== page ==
When you travel to Vietnam, one of those “must see places” is the Mekong Delta. This lush and fertile land where the Mekong River spreads into a whole network of channels as it nears the ocean, is almost completely used for agriculture, and the people who work this land live on the islands between all of the waterways. It is a unique place, where you can wander through villages and among orchards and rice fields, paddle through natural canals and float around in busy floating markets.
Travelling the Mekong Delta independently isn’t easy. It can be done, but it is far easier to take a tour. The problem is, finding a good tour company is difficult. When I searched online, I found that there was very little information on which tour operators are good and which aren’t so good. Even my Lonely Planet guide couldn’t provide much help; so, like most people, we just had to turn up in Ho Chi Minh City (Saigon) and book a tour and hope that it worked out.
We booked a 3 day/2 night tour which would take us through the Mekong Delta and onto Phnom Penh in Cambodia, as this was our next destination. The tour agency was Sapphire Travel and the actual tour company turned out to be An Travel.
We were picked up at the tour office and walked through the streets of Pham Ngu Lao with about 20 other tourists. It turned out that we would join the 1 day and 2 day tour groups for the first and second days. We were crammed onto a tiny bus that was mostly taken up by domestic Vietnamese tourists who had about 5000 kids who were allowed to run a muck. Our guide therefore spoke Vietnamese to them and said little to the rest of us in English, so I had no real idea what we were doing and or where we were going.
After a short break at a very overpriced rest stop, we were taken to a pagoda, but on the way there I noticed that our guide wasn’t even on the bus. I can’t tell you what the name of the pagoda is as there was no one to tell me. We were given 15 minutes to look around before we had to get back on the bus.
On the way to our next destination we stopped to pick up our guide again and were taken to My Tho, which is basically the gateway to the Mekong Delta. This is where we boarded a boat on the Mekong River. Once again, our guide preferred to speak to the Vietnamese tourists, but I did find out that one of the islands that we would be visiting is called “Unicorn Island”. I don’t know which one.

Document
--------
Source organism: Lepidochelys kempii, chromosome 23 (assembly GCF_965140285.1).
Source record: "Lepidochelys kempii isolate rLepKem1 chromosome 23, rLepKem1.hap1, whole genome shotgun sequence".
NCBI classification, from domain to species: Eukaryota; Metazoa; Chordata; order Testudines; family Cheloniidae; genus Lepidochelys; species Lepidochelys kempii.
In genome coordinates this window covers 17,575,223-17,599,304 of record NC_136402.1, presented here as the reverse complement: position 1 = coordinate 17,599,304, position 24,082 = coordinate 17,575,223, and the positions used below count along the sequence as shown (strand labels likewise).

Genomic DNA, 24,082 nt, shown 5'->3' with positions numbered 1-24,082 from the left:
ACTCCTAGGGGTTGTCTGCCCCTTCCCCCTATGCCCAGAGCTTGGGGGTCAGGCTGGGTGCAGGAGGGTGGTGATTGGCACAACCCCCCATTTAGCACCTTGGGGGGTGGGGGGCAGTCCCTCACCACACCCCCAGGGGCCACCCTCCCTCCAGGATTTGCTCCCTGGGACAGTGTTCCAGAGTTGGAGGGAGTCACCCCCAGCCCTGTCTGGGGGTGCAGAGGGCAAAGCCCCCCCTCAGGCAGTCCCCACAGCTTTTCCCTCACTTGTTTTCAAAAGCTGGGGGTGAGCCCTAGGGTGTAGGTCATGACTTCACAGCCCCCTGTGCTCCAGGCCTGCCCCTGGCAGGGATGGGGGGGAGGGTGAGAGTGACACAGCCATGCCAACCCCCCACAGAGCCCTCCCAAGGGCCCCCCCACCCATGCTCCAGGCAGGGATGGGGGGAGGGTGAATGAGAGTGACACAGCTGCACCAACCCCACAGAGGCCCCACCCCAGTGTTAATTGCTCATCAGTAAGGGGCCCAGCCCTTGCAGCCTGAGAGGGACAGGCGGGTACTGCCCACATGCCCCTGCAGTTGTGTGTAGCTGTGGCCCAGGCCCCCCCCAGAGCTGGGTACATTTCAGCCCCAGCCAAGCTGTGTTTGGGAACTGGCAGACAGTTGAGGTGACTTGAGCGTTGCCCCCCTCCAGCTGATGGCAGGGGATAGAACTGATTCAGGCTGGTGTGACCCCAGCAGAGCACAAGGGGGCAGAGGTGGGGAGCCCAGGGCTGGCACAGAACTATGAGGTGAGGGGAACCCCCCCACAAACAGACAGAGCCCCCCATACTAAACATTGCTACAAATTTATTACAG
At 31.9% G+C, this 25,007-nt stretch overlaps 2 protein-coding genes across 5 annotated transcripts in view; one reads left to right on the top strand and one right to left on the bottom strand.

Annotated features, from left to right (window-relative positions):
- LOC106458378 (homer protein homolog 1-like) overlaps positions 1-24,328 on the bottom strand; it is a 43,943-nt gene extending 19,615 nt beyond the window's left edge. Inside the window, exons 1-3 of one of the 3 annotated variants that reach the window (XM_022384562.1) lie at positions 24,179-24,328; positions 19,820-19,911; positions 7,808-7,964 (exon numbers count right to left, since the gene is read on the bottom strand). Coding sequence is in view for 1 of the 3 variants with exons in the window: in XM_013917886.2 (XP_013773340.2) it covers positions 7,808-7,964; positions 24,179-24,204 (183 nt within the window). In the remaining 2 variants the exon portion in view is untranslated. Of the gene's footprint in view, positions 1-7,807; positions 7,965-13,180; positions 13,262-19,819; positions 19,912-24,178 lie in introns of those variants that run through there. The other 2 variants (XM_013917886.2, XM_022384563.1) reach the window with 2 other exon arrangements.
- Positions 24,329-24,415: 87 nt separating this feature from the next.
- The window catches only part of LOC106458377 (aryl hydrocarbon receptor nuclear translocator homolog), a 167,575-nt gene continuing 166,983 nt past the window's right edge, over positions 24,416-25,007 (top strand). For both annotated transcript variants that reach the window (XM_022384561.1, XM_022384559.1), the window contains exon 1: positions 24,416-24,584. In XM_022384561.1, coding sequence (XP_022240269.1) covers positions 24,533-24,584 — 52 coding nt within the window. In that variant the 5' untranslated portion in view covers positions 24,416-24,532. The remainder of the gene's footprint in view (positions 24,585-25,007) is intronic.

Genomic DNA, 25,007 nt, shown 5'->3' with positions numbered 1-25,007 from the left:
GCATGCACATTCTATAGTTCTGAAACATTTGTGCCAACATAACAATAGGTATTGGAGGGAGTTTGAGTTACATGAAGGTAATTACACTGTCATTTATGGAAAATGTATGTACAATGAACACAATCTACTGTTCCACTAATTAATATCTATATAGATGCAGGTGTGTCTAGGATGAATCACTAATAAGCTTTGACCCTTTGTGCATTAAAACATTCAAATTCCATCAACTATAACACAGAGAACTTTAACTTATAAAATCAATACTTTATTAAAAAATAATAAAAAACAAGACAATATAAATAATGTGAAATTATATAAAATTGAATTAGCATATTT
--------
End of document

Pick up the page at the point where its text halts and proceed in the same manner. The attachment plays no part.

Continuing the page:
As we pulled up at an island, the guide announced that we are stopping there to see how they make coconut candy. When we got off the boat, we were joined by another tourist boat that apparently was also part of our tour. There must have been about 50 tourists all up crowding around our guide as he showed us how to grind the coconut up for the first stage of the candy making process. I can’t tell you anything about how they make coconut candy as I couldn’t see or hear anything about it. We were allowed to taste some candy, but it was a major push and shove affair to get any, so I just waited until everyone wandered off to get some. Yes, it was delicious. I wish I knew how they made it!
When I caught up with the group again, I found that we were all lining up for a horse and carriage ride through the village. The horses were tiny and scrawny and had to pull a cart with six people on it. This wasn’t in the tour itinerary and we weren’t interested at all, but I didn’t know if we would come back to the same location, so we had to jump on for the ride. The poor horses had to fly through the village (which looked really interesting by the way, but none of my photos turned out from the speed we were travelling across the rough road), and at one point we collided with the cart in front of us. As I was sitting at the back of the cart, it was all I could do not to fall out, and I ended up with a nice bruise on my back and losing my water bottle in the process. There was no time to pick it up as we were off flying through the village again before I could compose myself.